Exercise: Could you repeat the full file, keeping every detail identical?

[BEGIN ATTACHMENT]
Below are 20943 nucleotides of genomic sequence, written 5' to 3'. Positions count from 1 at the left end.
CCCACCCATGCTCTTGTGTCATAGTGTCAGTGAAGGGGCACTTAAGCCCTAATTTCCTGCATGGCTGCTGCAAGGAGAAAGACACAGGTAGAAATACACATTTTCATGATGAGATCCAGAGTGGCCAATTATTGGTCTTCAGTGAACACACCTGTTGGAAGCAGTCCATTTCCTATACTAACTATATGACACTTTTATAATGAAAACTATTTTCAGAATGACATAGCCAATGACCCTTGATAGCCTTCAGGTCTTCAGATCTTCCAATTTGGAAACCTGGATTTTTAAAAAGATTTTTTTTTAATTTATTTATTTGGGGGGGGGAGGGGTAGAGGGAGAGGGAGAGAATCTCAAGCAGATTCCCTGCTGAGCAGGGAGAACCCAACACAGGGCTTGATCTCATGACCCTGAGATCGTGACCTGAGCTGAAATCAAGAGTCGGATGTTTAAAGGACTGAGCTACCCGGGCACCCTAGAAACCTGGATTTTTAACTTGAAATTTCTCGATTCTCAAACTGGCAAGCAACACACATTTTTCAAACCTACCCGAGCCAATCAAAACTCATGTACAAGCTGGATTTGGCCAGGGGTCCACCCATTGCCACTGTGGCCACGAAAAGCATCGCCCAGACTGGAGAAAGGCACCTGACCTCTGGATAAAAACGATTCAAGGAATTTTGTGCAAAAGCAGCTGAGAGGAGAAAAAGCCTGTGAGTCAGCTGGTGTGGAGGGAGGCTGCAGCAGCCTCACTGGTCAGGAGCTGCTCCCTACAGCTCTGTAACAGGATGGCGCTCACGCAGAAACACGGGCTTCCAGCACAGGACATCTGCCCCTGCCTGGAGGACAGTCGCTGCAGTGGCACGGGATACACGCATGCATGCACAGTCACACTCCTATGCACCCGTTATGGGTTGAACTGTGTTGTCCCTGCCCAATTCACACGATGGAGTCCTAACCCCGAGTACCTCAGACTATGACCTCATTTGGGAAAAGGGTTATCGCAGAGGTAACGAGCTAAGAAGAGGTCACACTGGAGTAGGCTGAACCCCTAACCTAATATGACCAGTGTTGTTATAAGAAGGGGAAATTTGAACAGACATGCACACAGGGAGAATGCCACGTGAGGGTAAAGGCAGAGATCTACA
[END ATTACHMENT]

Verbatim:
Below are 20943 nucleotides of genomic sequence, written 5' to 3'. Positions count from 1 at the left end.
CCCACCCATGCTCTTGTGTCATAGTGTCAGTGAAGGGGCACTTAAGCCCTAATTTCCTGCATGGCTGCTGCAAGGAGAAAGACACAGGTAGAAATACACATTTTCATGATGAGATCCAGAGTGGCCAATTATTGGTCTTCAGTGAACACACCTGTTGGAAGCAGTCCATTTCCTATACTAACTATATGACACTTTTATAATGAAAACTATTTTCAGAATGACATAGCCAATGACCCTTGATAGCCTTCAGGTCTTCAGATCTTCCAATTTGGAAACCTGGATTTTTAAAAAGATTTTTTTTTAATTTATTTATTTGGGGGGGGGAGGGGTAGAGGGAGAGGGAGAGAATCTCAAGCAGATTCCCTGCTGAGCAGGGAGAACCCAACACAGGGCTTGATCTCATGACCCTGAGATCGTGACCTGAGCTGAAATCAAGAGTCGGATGTTTAAAGGACTGAGCTACCCGGGCACCCTAGAAACCTGGATTTTTAACTTGAAATTTCTCGATTCTCAAACTGGCAAGCAACACACATTTTTCAAACCTACCCGAGCCAATCAAAACTCATGTACAAGCTGGATTTGGCCAGGGGTCCACCCATTGCCACTGTGGCCACGAAAAGCATCGCCCAGACTGGAGAAAGGCACCTGACCTCTGGATAAAAACGATTCAAGGAATTTTGTGCAAAAGCAGCTGAGAGGAGAAAAAGCCTGTGAGTCAGCTGGTGTGGAGGGAGGCTGCAGCAGCCTCACTGGTCAGGAGCTGCTCCCTACAGCTCTGTAACAGGATGGCGCTCACGCAGAAACACGGGCTTCCAGCACAGGACATCTGCCCCTGCCTGGAGGACAGTCGCTGCAGTGGCACGGGATACACGCATGCATGCACAGTCACACTCCTATGCACCCGTTATGGGTTGAACTGTGTTGTCCCTGCCCAATTCACACGATGGAGTCCTAACCCCGAGTACCTCAGACTATGACCTCATTTGGGAAAAGGGTTATCGCAGAGGTAACGAGCTAAGAAGAGGTCACACTGGAGTAGGCTGAACCCCTAACCTAATATGACCAGTGTTGTTATAAGAAGGGGAAATTTGAACAGACATGCACACAGGGAGAATGCCACGTGAGGGTAAAGGCAGAGATCTACA